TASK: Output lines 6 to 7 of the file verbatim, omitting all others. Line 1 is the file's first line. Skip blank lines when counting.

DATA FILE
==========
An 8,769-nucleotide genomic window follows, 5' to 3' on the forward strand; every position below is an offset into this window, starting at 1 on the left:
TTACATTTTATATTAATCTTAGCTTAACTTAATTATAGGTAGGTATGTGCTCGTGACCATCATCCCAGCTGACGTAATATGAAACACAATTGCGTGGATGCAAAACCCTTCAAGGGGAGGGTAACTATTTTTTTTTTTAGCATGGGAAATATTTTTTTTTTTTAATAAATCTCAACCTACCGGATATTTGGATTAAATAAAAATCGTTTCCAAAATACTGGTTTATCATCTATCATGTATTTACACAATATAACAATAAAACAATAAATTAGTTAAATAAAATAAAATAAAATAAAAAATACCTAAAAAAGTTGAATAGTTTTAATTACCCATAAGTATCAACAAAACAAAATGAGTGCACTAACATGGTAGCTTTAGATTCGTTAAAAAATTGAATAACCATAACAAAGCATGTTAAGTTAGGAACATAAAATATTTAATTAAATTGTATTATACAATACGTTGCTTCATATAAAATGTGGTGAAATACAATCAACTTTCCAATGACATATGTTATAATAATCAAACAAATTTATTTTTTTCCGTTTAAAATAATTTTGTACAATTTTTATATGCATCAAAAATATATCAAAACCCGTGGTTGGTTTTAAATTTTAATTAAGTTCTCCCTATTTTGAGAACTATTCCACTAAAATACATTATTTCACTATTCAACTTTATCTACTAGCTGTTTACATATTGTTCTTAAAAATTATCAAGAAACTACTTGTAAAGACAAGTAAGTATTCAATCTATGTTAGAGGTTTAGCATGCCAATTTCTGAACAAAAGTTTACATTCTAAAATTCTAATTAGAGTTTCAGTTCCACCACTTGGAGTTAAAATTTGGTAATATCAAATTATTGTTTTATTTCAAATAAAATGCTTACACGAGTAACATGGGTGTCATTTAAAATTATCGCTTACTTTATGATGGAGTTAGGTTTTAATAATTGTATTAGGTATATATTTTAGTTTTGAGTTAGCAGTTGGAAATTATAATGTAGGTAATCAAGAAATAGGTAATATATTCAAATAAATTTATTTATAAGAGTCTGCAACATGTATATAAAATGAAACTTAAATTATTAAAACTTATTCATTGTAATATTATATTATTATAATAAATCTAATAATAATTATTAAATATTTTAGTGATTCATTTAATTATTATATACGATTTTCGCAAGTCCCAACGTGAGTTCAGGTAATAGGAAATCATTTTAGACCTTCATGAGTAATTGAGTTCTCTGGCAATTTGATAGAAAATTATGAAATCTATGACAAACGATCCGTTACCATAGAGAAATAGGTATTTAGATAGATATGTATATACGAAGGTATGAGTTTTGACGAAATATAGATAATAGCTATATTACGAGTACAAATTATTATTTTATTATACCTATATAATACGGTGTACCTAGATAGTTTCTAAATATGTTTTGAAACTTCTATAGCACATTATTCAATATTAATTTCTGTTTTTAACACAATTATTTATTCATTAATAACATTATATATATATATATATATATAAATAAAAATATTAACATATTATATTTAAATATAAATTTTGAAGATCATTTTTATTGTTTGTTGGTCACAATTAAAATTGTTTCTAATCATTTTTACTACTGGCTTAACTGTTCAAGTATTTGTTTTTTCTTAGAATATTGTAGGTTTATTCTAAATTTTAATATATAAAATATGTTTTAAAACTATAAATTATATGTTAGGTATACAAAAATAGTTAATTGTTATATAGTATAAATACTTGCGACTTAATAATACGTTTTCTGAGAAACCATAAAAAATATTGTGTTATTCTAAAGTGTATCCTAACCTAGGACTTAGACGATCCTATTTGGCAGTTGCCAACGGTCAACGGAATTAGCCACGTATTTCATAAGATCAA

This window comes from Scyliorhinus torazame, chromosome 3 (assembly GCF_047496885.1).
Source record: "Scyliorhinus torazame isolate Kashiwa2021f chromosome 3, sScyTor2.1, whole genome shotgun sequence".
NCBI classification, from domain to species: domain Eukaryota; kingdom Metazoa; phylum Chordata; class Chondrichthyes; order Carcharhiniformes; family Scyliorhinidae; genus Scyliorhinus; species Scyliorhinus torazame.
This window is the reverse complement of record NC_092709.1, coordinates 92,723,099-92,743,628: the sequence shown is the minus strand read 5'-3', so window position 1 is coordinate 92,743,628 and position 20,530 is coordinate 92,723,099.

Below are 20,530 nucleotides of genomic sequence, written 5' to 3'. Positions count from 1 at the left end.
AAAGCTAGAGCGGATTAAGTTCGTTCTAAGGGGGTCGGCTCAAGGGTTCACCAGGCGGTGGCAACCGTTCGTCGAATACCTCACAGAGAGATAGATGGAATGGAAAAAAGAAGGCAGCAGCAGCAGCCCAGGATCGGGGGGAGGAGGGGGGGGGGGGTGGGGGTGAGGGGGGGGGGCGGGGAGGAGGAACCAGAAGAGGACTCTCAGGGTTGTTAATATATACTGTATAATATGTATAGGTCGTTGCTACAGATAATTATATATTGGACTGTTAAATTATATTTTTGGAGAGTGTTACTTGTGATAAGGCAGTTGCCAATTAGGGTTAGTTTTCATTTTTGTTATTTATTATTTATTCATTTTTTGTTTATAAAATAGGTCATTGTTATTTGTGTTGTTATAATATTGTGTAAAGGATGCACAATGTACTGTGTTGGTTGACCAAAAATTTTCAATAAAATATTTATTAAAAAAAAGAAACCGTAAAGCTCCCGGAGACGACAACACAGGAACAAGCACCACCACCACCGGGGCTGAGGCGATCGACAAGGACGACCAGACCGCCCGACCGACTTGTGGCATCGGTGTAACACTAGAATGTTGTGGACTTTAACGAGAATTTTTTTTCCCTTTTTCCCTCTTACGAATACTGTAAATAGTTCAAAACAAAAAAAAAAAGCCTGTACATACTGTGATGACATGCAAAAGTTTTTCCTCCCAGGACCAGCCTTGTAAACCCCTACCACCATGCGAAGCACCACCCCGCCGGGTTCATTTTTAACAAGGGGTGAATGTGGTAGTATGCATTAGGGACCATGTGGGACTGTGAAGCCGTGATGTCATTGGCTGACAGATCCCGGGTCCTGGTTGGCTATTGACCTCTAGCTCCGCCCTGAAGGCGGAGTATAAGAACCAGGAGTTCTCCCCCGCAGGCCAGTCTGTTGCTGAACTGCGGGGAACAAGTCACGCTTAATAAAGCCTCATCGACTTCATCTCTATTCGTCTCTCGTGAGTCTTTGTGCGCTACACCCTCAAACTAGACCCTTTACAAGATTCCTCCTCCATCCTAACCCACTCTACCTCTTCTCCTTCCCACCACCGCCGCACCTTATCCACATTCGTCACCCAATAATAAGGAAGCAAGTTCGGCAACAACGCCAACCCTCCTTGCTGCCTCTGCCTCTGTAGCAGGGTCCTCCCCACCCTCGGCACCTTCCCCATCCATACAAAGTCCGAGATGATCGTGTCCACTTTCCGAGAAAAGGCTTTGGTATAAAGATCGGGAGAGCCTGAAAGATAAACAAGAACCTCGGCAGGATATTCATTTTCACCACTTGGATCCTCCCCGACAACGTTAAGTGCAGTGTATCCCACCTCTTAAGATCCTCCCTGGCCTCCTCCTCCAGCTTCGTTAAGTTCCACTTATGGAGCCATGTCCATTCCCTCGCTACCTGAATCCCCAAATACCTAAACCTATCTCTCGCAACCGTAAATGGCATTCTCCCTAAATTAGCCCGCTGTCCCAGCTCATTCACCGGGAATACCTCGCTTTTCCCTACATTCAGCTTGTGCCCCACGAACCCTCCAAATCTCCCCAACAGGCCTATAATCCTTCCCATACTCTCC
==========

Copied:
This window is the reverse complement of record NC_092709.1, coordinates 92,723,099-92,743,628: the sequence shown is the minus strand read 5'-3', so window position 1 is coordinate 92,743,628 and position 20,530 is coordinate 92,723,099.

Below are 20,530 nucleotides of genomic sequence, written 5' to 3'. Positions count from 1 at the left end.